Your voice is special. I’m not talking about your speaking voice, – although that’s special, too – but your writing voice. Your writing voice is the tone and style that makes your writing expressly unique. It’s what makes your writing so completely you.
When I was in High School, I wrote novel after novel that pretty much sucked. Sure, the effort was admirable, but the style? The tone? The prose? Lousy. And why was that? Because I wasn’t writing in my voice. But maybe we need a definition of ‘voice.’
Voice: When your writing becomes yours and people can read it and go, “Yeah, that’s your writing! Definitely yours. I can hear you in there!”
Let me give you an example. I wrote a three hundred-page novel last March. I put a lot of time into it, and at the end of everything my critique partners laid the truth on me: it just wasn’t real. The writing wasn’t authentic. And it was true, even though I didn’t want to admit it back then. Writers have egos, you know.
Your voice is basically how you would say something in your more natural, relaxed state. My mom did something for me that really helped. The person in the world who I’m most comfortable with – and most myself around – is my brother. We’re just really close. So my mom took a post-it note and wrote this on it:
How Would I Tell Rocklin?
How would I tell this story to my brother? I wouldn’t try to embellish it using fancy words or lingo, that’s for sure. I would probably make it funny, a little sarcastic, and straight to the point. The reason she did this was because I was writing like other people at the time. You know. Trying to emulate a certain style or form? What’s wrong with that is that you can lose your own voice in the process and just come across as imitative and tinny. It’s fine to draw inspiration and education from other writing, but don’t become their voice, because it will be obvious that it’s not yours, and as a result, your writing won’t ring true.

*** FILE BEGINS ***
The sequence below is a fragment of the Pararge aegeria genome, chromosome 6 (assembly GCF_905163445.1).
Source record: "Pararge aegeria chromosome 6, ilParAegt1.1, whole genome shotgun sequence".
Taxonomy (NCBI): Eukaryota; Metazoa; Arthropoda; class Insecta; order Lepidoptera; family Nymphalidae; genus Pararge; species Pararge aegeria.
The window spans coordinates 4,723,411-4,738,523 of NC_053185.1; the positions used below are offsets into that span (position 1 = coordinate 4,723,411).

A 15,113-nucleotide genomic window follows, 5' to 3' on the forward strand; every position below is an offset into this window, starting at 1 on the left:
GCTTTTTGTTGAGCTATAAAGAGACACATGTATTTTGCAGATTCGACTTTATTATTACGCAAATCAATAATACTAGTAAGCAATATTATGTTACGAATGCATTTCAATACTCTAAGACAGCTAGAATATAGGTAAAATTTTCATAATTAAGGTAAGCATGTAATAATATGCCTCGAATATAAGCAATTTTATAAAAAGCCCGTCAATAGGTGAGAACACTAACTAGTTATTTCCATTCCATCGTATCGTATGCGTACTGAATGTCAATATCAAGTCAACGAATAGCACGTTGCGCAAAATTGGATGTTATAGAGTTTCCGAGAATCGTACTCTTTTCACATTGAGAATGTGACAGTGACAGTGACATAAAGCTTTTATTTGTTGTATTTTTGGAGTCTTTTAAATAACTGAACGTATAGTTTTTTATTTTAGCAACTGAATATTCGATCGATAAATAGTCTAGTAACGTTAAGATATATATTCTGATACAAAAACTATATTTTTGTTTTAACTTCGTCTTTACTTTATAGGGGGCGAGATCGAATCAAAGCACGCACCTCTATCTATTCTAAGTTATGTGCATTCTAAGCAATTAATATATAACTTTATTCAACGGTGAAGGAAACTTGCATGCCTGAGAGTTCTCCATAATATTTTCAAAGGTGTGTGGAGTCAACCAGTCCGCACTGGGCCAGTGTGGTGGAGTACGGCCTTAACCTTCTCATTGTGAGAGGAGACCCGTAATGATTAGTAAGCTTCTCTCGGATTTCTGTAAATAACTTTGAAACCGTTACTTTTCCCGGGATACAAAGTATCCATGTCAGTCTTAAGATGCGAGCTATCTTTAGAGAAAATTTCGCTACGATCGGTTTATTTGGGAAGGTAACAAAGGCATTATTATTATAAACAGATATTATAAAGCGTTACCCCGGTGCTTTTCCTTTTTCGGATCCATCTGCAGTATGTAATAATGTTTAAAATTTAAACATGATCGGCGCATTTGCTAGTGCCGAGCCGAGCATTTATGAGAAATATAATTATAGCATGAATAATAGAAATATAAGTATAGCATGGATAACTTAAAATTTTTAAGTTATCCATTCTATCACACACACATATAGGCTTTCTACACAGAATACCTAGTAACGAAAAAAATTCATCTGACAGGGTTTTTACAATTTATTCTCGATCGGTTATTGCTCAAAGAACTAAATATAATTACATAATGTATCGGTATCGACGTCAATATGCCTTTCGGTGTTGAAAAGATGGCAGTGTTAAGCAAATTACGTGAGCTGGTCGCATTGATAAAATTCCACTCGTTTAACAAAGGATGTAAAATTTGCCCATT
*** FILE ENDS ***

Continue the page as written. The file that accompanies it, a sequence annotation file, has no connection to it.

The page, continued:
Here’s a final example.
I ran down the stairwell, my blood pumping through my body. Adrenaline seizing me. All was lost. That’s the only thought I had, drifting in and out of my mind like a wisp of smoke. The doorway was open. I flung myself outside, under the clear blue sky, sparkling like a diamond against the green grass. Oh, freedom. I’d escaped. If only for a few minutes, I was free.
I ran down the stairwell like an Olympic sprinter, knowing that if I took one misstep I’d end up on my butt. And how would that look? Embarrassing. Maybe a little mortifying.
Totally not an option.
The doorway was open, so I continued outside. It was sunny, hot. I should have brought my sunscreen, but I could think of worse things than getting sunburned on the shores of a gorgeous lake. Things like staying inside the house.
No. Today was all mine.
Today I was going to have a little fun.
There’s really not a lot of difference between the two paragraphs, but one of them is obviously more relaxed than the other, which would be the second example. I wouldn’t say to someone: “I flung myself under the crystalline sky and cried tears of deep sorrow.” I would say, “I ran outside and started sobbing like an overly emotional child.”
|Merry Christmas, NA Lovers!|
That's me. That may not be you, but in my case, example two rings truer because that's pretty much how I would say it in real life. All I'm saying is, inject reality into fiction. Transfer it. Just pretend that your story is like one long personal letter to your best friend on planet earth, and hold nothing back. And your voice will naturally pop out!
This is the last Monday post before NA Alley takes a Christmas vacation for a couple of weeks in December, so make sure you stick around for #NALitChat on Thursday, since it will be the last one for a couple of weeks.
Merry Christmas! J